The Right to Effective Assistance of Counsel
Under Court of Common Pleas Criminal Rule 33, this Court may grant a motion for a new trial if required in the interest of justice. CCP Crim. R. 33. In this case, the Defendant may be entitled to a new trial if he was deprived of his right to a fair trial.
A Defendant has a Sixth Amendment right to counsel in order to protect the fundamental right to a fair trial. Strickland v. Washington, 466 U.S. 668, 684 (1984).
The right to counsel means the right to effective assistance of counsel, and Counsel may deprive a defendant of the right of effective assistance by failing to render adequate legal assistance. Id. at 685. a claim of ineffective assistance of counsel has two components:
First, the defendant must show that counsel's performance was deficient. This requires a showing that counsel made errors so serious that counsel was not functioning as the 'counsel' guaranteed the defendant by the Sixth Amendment.
Second, the defendant must show that the deficient performance prejudiced the defense. This requires showing that counsel's errors were so serious as to deprive the defendant of a fair trial, a trial whose result is reliable. Unless a defendant makes both showings, it cannot be said that the conviction...resulted from a breakdown in the adversary process that renders the result unreliable.Strickland, 466 U.S. at 687.
A deferential view must be taken of the attorney's actions, since in hindsight it may be easy to deem an act or omission of counsel as being unreasonable. Id. at 689.
The Court must make an effort to eliminate the effects of hindsight and recognize a strong presumption that counsel's conduct falls within the broad range of reasonable professional assistance, and the defendant must overcome the presumption that counsel's conduct might be considered sound trial strategy. Id.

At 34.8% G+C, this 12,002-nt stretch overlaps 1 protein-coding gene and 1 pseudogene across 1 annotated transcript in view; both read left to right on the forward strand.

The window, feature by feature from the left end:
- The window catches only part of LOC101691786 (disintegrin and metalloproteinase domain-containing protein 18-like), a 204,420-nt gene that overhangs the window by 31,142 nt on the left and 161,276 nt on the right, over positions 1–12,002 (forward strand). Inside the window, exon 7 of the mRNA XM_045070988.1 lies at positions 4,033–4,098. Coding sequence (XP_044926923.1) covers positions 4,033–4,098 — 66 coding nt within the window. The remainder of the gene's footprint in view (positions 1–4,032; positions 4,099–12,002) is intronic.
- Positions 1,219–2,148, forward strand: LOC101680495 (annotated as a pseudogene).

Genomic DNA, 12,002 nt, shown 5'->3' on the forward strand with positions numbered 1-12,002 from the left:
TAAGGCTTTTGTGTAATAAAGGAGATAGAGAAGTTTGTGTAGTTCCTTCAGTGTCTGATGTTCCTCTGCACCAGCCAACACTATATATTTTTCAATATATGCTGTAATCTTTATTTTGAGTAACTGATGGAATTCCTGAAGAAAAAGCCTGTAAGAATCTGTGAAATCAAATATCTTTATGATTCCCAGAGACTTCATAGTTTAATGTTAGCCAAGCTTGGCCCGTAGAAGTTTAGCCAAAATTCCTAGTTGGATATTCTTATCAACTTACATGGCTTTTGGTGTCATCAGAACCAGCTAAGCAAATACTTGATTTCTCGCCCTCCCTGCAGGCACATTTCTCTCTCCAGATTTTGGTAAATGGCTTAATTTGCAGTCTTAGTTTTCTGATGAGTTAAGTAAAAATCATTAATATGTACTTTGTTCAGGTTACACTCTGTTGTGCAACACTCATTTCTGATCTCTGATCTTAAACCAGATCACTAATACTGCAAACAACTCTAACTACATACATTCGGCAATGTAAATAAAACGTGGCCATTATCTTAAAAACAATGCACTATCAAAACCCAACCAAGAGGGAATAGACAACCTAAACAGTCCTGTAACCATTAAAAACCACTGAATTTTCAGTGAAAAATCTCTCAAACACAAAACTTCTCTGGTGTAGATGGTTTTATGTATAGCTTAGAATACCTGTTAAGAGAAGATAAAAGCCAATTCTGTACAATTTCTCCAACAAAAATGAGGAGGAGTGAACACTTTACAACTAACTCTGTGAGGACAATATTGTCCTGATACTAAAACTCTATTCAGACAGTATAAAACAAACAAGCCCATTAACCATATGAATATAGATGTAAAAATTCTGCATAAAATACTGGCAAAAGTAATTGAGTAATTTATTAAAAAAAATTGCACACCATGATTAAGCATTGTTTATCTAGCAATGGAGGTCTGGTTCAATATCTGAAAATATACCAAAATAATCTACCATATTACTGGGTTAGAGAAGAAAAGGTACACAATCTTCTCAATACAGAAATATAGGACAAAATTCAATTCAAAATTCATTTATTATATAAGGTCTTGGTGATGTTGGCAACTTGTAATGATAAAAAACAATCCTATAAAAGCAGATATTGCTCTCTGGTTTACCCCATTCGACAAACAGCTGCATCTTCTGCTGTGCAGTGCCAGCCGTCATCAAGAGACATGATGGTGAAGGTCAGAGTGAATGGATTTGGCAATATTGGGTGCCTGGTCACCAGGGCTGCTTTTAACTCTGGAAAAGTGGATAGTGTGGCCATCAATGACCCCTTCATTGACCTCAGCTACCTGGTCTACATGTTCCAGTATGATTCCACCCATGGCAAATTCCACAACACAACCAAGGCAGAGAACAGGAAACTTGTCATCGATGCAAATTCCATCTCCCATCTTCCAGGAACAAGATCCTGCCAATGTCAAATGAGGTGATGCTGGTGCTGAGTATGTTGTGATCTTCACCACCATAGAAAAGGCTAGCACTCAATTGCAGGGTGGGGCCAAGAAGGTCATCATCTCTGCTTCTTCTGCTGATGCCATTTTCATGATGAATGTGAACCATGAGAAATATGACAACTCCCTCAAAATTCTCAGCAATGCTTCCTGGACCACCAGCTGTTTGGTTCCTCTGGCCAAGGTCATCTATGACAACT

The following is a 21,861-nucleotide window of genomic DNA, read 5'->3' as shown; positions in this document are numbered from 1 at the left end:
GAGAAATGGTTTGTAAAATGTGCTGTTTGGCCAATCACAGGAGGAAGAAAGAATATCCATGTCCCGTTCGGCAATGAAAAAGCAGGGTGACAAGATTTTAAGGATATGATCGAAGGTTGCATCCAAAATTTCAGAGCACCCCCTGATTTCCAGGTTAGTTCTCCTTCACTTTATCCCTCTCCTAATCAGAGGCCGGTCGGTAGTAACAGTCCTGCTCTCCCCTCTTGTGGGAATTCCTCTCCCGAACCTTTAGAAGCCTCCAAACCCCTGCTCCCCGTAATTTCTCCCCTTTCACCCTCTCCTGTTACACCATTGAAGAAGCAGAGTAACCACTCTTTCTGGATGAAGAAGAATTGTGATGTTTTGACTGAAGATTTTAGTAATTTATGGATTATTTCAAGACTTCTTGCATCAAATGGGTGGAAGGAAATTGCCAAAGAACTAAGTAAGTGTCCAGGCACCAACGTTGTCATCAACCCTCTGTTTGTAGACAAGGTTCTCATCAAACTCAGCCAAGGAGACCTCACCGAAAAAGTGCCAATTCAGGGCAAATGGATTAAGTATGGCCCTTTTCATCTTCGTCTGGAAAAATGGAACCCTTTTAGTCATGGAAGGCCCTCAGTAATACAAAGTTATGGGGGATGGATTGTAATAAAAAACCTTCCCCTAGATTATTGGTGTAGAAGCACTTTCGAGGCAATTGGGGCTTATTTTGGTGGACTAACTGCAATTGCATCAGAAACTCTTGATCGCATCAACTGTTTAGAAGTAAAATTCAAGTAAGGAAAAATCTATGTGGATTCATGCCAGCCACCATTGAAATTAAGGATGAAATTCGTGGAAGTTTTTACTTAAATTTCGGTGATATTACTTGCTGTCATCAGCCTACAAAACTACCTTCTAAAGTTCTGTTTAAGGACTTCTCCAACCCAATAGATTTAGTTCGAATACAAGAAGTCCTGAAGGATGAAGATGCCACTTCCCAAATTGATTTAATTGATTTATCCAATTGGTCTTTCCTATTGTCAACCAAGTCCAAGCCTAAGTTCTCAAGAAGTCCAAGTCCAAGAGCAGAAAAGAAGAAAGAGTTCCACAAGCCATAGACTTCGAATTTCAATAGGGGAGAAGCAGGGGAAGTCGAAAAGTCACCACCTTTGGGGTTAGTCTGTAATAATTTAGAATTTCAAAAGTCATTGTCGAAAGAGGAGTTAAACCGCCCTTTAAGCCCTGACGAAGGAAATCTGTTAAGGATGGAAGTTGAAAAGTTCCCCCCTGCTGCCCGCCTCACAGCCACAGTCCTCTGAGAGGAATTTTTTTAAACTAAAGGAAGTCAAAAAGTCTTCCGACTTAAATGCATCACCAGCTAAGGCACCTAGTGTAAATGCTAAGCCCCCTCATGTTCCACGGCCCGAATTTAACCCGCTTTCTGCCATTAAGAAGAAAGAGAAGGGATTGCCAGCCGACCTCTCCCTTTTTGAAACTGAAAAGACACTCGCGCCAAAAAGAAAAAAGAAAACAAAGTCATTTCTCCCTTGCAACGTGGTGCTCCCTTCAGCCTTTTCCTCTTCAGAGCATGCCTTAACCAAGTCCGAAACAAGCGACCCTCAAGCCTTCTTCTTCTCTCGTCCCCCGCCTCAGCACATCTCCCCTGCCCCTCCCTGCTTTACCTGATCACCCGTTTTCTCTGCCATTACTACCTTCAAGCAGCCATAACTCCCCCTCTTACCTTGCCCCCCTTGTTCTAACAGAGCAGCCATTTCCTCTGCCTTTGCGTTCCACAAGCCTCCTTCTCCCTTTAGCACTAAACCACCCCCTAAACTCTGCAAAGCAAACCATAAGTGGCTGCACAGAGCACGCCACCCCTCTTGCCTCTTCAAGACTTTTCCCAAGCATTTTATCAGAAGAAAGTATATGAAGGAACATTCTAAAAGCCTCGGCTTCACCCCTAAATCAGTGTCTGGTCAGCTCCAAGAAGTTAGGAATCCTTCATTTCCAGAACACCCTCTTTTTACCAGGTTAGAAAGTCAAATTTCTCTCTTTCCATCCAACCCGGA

As to the second prong, an error by counsel does not warrant setting aside the judgment of a criminal proceeding if the error had no effect on the judgment. Id at 691.
The defendant must show that there is a reasonable probability that, but for counsel's unprofessional errors, the result of the proceeding would have been different, with a "reasonable probability" defined as a probability sufficient to undermine confidence in the outcome. Strickland, 466 U.S. at 694.
In Delaware, the standard is the same. to prevail on a claim of ineffective assistance of counsel, defendant must show 1) that counsel's errors were so grievous that his performance fell below an objective standard of reasonableness, and 2) actual prejudice, that is, that there is a reasonable degree of probability that but for counsel's errors the outcome of the proceedings would have been different. State v. Russo, Del. Super., 700 A.2d 161, 173 (1996), (citing Strickland, 466 U.S. 668).
In Russo, counsel did not make a motion to suppress based on his assessment it would not prevail. the Court examined the circumstances and concluded the attorney had correctly analyzed the feasibility of a suppression motion.
Furthermore, the Court found that the defense counsel had presented witnesses and "put the prosecution to its proof". 700 A.2d at 178.